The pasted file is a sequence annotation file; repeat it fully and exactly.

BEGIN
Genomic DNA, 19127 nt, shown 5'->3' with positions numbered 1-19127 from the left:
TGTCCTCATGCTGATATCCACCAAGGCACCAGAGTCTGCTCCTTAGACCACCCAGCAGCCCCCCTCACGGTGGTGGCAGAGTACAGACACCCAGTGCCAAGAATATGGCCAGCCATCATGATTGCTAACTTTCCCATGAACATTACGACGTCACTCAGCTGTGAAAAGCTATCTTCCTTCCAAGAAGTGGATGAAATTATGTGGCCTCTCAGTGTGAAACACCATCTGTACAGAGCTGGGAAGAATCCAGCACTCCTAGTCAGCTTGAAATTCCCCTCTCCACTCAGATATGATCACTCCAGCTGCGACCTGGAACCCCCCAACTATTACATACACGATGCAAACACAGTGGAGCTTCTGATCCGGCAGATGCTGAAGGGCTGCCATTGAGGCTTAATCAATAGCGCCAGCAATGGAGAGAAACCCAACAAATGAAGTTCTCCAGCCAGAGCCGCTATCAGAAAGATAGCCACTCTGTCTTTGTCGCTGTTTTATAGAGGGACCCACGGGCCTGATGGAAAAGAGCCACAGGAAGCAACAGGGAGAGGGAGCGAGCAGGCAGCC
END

Genomic DNA, 19127 nt, shown 5'->3' with positions numbered 1-19127 from the left:
TGTCCTCATGCTGATATCCACCAAGGCACCAGAGTCTGCTCCTTAGACCACCCAGCAGCCCCCCTCACGGTGGTGGCAGAGTACAGACACCCAGTGCCAAGAATATGGCCAGCCATCATGATTGCTAACTTTCCCATGAACATTACGACGTCACTCAGCTGTGAAAAGCTATCTTCCTTCCAAGAAGTGGATGAAATTATGTGGCCTCTCAGTGTGAAACACCATCTGTACAGAGCTGGGAAGAATCCAGCACTCCTAGTCAGCTTGAAATTCCCCTCTCCACTCAGATATGATCACTCCAGCTGCGACCTGGAACCCCCCAACTATTACATACACGATGCAAACACAGTGGAGCTTCTGATCCGGCAGATGCTGAAGGGCTGCCATTGAGGCTTAATCAATAGCGCCAGCAATGGAGAGAAACCCAACAAATGAAGTTCTCCAGCCAGAGCCGCTATCAGAAAGATAGCCACTCTGTCTTTGTCGCTGTTTTATAGAGGGACCCACGGGCCTGATGGAAAAGAGCCACAGGAAGCAACAGGGAGAGGGAGCGAGCAGGCAGCC